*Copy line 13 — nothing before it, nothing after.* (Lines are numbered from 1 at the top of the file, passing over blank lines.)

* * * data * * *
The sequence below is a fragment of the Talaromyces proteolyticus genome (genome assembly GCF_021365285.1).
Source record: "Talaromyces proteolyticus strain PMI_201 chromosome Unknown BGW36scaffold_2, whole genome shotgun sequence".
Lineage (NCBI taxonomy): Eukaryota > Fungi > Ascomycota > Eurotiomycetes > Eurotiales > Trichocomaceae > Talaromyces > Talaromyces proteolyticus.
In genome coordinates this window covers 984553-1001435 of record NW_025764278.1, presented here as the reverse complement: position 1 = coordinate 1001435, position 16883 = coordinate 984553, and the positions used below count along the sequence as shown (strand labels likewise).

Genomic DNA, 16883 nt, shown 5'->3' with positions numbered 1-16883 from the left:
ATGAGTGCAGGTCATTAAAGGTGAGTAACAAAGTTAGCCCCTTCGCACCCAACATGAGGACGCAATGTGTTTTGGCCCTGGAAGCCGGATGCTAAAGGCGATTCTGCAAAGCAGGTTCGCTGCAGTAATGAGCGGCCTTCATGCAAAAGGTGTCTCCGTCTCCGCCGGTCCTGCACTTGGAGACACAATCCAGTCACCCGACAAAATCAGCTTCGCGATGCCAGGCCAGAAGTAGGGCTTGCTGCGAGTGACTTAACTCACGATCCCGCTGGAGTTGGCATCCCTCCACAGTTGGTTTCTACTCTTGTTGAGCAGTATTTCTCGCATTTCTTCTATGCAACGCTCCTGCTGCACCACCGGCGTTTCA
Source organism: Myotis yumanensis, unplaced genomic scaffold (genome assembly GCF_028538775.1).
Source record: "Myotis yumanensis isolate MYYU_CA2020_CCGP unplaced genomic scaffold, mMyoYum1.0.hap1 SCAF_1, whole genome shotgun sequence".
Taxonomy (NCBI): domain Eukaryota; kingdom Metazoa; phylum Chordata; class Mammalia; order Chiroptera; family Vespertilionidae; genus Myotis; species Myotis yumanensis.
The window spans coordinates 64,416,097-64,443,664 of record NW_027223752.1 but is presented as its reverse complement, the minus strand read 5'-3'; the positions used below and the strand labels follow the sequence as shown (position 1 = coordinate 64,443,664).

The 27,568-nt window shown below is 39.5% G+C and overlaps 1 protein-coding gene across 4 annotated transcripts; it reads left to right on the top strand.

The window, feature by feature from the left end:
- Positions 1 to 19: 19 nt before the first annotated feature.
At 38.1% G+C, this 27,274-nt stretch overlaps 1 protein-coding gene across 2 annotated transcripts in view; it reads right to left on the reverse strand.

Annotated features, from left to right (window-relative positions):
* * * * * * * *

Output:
- Positions 1 to 19: 19 nt before the first annotated feature.